• Seifer D.B.
      • Zackula R.
      • Grainger D.A.
      Society for Assisted Reproductive Technology Writing Group R
      Trends of racial disparities in assisted reproductive technology outcomes in black women compared with white women: Society for Assisted Reproductive Technology 1999 and 2000 vs. 2004–2006.
      ).
      After assignment of patients in into their respective genotypic origins and adjusting for age and BMI, final analysis indicated that FSH levels were significantly lower in patients of Central/South Asian origin. It is worthwhile noting, however, the absolute difference of 6.46 versus 6.97 is likely of little clinical significance. Additionally, no differences were found in AMH, BAFC, or oocyte yield among various genotypically classified ethnic groups. The subgroup analysis of patients who met the criteria for having little genetic admixture showed no differences in any of the selected parameters. It should be reinforced that our population consisted of infertile patients undergoing IVF, and as such results should be generalized accordingly.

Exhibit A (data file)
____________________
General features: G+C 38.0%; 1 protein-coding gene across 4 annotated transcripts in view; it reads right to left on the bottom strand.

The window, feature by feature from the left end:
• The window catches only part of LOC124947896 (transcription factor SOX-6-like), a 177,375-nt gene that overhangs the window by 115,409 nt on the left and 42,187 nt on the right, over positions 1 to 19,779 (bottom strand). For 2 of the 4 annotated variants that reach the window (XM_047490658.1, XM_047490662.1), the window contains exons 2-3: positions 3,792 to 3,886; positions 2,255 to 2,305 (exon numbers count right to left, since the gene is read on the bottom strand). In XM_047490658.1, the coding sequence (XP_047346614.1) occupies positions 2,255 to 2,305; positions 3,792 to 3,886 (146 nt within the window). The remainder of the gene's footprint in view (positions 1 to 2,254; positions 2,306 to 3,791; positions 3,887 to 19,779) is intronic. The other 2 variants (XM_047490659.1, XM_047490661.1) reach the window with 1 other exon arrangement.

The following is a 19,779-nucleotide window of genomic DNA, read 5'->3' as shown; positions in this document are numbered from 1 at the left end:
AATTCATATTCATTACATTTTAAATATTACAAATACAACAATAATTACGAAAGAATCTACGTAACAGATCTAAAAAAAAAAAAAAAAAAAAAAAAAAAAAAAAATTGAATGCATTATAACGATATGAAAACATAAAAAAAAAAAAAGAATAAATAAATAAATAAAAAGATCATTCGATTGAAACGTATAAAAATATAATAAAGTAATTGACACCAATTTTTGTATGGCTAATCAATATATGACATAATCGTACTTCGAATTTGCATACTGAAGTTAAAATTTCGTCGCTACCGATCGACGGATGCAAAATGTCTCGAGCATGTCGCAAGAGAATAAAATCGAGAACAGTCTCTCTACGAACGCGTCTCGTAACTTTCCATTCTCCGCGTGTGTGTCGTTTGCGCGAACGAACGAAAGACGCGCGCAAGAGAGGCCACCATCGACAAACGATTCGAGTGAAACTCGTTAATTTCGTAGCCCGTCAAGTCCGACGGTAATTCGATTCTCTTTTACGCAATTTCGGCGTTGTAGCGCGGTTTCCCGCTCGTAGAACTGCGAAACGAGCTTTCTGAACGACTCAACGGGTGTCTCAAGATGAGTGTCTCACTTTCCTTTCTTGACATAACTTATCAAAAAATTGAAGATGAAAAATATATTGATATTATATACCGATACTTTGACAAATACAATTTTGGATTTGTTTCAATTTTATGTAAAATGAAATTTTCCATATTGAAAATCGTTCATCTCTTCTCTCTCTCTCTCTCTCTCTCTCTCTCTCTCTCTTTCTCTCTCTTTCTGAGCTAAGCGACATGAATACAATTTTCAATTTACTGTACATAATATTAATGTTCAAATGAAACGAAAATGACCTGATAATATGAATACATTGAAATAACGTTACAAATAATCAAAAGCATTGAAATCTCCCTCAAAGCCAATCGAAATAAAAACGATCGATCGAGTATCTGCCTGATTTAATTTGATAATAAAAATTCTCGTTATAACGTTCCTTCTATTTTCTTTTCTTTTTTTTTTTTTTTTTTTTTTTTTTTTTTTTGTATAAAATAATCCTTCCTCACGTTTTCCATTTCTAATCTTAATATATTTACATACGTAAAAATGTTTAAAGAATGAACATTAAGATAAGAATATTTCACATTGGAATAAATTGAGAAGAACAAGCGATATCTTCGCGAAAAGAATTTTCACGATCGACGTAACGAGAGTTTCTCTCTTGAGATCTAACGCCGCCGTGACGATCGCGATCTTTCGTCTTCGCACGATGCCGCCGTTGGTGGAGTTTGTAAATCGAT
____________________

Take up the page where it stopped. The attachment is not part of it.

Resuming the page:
Although our study indicates that ovarian reserve profiles are similar between individuals of different ancestry, disparities in IVF outcomes, especially between black and white women, have been reportedly increasing since early 2000. In comparison with white women, black women have been found to have poorer clinical outcomes, potentially due to higher rates of tubal factor and uterine factor. Additionally, black women undergoing treatment for infertility were found to be older, leading to greater diminished ovarian reserve (